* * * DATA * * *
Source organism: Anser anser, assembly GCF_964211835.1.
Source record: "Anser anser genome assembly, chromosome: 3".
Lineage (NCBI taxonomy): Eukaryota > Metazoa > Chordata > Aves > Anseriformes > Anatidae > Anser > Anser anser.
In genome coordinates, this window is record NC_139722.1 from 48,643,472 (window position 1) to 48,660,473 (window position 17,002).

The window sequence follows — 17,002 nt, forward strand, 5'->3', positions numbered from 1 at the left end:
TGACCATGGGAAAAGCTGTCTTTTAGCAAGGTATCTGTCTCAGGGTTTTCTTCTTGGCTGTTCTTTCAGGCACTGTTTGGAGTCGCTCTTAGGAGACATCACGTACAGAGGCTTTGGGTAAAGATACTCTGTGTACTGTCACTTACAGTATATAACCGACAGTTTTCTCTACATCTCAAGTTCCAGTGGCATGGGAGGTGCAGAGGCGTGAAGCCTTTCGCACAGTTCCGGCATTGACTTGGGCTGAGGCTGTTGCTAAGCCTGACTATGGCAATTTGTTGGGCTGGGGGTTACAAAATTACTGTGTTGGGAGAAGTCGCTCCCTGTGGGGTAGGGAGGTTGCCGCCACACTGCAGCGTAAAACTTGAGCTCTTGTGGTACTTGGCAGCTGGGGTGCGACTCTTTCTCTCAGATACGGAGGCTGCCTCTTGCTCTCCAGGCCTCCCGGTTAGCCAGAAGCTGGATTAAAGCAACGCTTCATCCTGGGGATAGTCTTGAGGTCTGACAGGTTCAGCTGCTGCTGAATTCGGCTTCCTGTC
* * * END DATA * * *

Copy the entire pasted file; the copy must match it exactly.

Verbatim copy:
Source organism: Anser anser, assembly GCF_964211835.1.
Source record: "Anser anser genome assembly, chromosome: 3".
Lineage (NCBI taxonomy): Eukaryota > Metazoa > Chordata > Aves > Anseriformes > Anatidae > Anser > Anser anser.
In genome coordinates, this window is record NC_139722.1 from 48,643,472 (window position 1) to 48,660,473 (window position 17,002).

The window sequence follows — 17,002 nt, forward strand, 5'->3', positions numbered from 1 at the left end:
TGACCATGGGAAAAGCTGTCTTTTAGCAAGGTATCTGTCTCAGGGTTTTCTTCTTGGCTGTTCTTTCAGGCACTGTTTGGAGTCGCTCTTAGGAGACATCACGTACAGAGGCTTTGGGTAAAGATACTCTGTGTACTGTCACTTACAGTATATAACCGACAGTTTTCTCTACATCTCAAGTTCCAGTGGCATGGGAGGTGCAGAGGCGTGAAGCCTTTCGCACAGTTCCGGCATTGACTTGGGCTGAGGCTGTTGCTAAGCCTGACTATGGCAATTTGTTGGGCTGGGGGTTACAAAATTACTGTGTTGGGAGAAGTCGCTCCCTGTGGGGTAGGGAGGTTGCCGCCACACTGCAGCGTAAAACTTGAGCTCTTGTGGTACTTGGCAGCTGGGGTGCGACTCTTTCTCTCAGATACGGAGGCTGCCTCTTGCTCTCCAGGCCTCCCGGTTAGCCAGAAGCTGGATTAAAGCAACGCTTCATCCTGGGGATAGTCTTGAGGTCTGACAGGTTCAGCTGCTGCTGAATTCGGCTTCCTGTC